Last century this area included coastal dune lakes and forest streams and swamps, with large stands of podocarps and flax. This supported many species of birds, and it was once the site of the ancient and now extinct Moa (the largest bird in the world). It is possible to find parts of their ancient egg shells on either the sand dunes or in the remains of the early Maori middens (rubbish heaps). Moa bones and gizzard stones have also been found on these sites.
Much of these natural wetlands were drained to develop farmland. Since 2004 the remnants are in the process of rehabilitation.
As we enter Spring, the annual planting at Tahi has finished. Approximately 25,000 plants have been planted. This season much of the focus has been placed on two of the newest redeveloped wetlands which cover an area of approximately four and a half hectares and include an ancient stand of Kahikatea (New Zealand’s tallest tree). This development offers a wide diversity of habitat and has had a dramatic effect on both the resident and transient bird populations, and as a bonus frogs have set up residence.
Time spent in the newly constructed bird observation point over one of these wetlands, allows unobtrusive viewing of some of the sixty bird species that have been recorded on Tahi; of these twenty are threatened species.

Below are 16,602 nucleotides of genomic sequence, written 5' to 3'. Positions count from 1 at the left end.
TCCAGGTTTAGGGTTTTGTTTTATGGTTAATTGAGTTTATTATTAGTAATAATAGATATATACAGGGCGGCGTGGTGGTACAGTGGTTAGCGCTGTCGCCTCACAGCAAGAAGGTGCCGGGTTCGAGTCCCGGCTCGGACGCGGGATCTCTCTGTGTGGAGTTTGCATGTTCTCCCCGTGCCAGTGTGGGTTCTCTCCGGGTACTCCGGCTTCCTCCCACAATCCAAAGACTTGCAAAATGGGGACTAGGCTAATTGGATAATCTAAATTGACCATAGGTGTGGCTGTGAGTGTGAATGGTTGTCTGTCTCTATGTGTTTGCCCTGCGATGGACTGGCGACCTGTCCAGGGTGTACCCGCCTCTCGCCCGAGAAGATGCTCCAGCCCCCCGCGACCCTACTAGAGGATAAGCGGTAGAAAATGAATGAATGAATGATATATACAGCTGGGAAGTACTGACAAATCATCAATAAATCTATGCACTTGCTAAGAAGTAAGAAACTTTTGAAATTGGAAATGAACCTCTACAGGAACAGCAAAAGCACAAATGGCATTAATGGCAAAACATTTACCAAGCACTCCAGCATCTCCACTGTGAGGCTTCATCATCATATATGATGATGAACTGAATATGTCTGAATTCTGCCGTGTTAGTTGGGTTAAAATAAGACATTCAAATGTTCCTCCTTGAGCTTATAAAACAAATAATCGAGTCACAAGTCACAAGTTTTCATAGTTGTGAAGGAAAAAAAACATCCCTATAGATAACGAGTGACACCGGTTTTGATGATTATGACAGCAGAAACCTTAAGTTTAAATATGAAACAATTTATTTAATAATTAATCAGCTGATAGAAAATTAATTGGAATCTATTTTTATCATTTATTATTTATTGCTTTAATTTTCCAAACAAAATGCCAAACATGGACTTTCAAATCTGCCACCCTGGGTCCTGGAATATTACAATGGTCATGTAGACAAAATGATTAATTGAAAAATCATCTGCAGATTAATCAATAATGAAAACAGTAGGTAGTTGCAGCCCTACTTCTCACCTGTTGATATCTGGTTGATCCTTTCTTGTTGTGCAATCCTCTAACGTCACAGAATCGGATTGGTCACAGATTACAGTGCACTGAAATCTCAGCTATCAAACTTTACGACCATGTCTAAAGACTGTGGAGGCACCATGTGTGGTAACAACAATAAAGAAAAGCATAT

These new wetlands are in addition to the existing twelve wetland and pond habitats that have been restored at Tahi. They are part of our ongoing conservation ethos - to enhance and protect the natural ecosystems and biodiversity and to provide corridors of natural habitat. These ecological services combined with our pest control programme now extend beyond the reteat’s boundaries to an area of 800 hectares.
Our plants are eco-sourced (grown from seed collected in the area) so this stage in regeneration is an important milestone in the rehabilitation of the ecosystem.
Tahi is managed by two qualified ornithologists who are available to guide those who prefer some assistance in bird identification, or who wish to see nests and interpret behavior – i.e. territorial disputes or feeding habits.